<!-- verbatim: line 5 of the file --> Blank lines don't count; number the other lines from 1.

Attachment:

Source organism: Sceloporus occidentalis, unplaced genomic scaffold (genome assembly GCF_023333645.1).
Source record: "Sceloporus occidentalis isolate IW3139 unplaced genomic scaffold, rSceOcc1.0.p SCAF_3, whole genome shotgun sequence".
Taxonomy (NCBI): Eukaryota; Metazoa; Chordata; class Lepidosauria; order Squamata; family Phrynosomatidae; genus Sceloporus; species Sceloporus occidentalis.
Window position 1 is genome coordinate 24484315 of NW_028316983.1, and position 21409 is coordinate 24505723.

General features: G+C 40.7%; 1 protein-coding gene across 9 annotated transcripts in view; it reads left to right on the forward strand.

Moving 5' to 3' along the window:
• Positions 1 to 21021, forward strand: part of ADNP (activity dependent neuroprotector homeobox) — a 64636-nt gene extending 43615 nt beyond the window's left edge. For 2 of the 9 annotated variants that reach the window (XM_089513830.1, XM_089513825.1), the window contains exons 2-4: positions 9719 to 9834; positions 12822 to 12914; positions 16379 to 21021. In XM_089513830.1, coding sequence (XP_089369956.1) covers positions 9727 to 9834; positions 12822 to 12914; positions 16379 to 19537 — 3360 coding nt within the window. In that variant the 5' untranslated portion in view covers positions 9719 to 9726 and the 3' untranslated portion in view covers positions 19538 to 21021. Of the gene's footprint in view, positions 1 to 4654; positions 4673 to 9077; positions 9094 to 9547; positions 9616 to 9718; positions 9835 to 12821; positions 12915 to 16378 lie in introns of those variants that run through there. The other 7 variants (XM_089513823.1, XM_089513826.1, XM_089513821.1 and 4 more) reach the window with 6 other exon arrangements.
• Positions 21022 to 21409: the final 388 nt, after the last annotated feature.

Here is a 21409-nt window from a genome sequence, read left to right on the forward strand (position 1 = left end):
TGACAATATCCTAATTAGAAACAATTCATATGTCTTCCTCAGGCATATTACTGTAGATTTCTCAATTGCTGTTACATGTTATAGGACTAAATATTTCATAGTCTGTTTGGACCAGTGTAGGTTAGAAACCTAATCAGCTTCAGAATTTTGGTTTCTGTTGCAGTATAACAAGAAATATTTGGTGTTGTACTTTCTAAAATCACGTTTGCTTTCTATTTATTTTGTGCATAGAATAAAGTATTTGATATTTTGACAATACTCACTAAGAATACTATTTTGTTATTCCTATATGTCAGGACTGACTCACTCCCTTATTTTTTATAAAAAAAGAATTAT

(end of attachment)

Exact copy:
General features: G+C 40.7%; 1 protein-coding gene across 9 annotated transcripts in view; it reads left to right on the forward strand.